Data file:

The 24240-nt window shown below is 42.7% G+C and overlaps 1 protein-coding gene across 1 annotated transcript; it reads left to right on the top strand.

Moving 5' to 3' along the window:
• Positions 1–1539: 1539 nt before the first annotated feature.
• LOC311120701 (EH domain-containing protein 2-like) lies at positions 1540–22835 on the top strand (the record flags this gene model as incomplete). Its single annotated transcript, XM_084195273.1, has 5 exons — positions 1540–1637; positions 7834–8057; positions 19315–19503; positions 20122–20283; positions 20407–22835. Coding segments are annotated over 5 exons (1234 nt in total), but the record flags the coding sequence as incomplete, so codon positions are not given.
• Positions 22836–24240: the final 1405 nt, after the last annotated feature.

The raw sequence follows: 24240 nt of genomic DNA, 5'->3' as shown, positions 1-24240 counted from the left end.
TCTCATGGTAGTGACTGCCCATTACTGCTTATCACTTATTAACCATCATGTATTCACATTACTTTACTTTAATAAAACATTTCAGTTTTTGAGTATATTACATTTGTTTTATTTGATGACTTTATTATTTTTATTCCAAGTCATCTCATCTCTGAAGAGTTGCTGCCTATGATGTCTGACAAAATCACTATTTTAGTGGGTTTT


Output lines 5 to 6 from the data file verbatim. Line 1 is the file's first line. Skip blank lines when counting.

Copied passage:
• Positions 22836–24240: the final 1405 nt, after the last annotated feature.

The raw sequence follows: 24240 nt of genomic DNA, 5'->3' as shown, positions 1-24240 counted from the left end.